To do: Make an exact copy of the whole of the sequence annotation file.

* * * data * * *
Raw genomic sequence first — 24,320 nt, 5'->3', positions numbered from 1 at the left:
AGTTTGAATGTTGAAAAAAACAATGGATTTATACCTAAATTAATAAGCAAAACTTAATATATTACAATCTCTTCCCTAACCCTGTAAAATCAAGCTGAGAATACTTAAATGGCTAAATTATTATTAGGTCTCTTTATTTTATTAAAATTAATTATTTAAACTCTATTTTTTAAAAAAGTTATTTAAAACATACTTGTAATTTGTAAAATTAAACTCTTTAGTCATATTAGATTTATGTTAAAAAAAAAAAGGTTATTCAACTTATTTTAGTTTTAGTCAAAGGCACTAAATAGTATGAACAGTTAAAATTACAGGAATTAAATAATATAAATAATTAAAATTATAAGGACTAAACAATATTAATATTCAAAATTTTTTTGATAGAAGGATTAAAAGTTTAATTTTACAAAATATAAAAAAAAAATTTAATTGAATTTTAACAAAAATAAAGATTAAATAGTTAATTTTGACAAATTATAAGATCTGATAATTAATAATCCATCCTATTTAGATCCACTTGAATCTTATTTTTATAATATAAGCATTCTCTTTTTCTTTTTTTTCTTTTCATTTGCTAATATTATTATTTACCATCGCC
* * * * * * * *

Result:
Raw genomic sequence first — 24,320 nt, 5'->3', positions numbered from 1 at the left:
AGTTTGAATGTTGAAAAAAACAATGGATTTATACCTAAATTAATAAGCAAAACTTAATATATTACAATCTCTTCCCTAACCCTGTAAAATCAAGCTGAGAATACTTAAATGGCTAAATTATTATTAGGTCTCTTTATTTTATTAAAATTAATTATTTAAACTCTATTTTTTAAAAAAGTTATTTAAAACATACTTGTAATTTGTAAAATTAAACTCTTTAGTCATATTAGATTTATGTTAAAAAAAAAAAGGTTATTCAACTTATTTTAGTTTTAGTCAAAGGCACTAAATAGTATGAACAGTTAAAATTACAGGAATTAAATAATATAAATAATTAAAATTATAAGGACTAAACAATATTAATATTCAAAATTTTTTTGATAGAAGGATTAAAAGTTTAATTTTACAAAATATAAAAAAAAAATTTAATTGAATTTTAACAAAAATAAAGATTAAATAGTTAATTTTGACAAATTATAAGATCTGATAATTAATAATCCATCCTATTTAGATCCACTTGAATCTTATTTTTATAATATAAGCATTCTCTTTTTCTTTTTTTTCTTTTCATTTGCTAATATTATTATTTACCATCGCC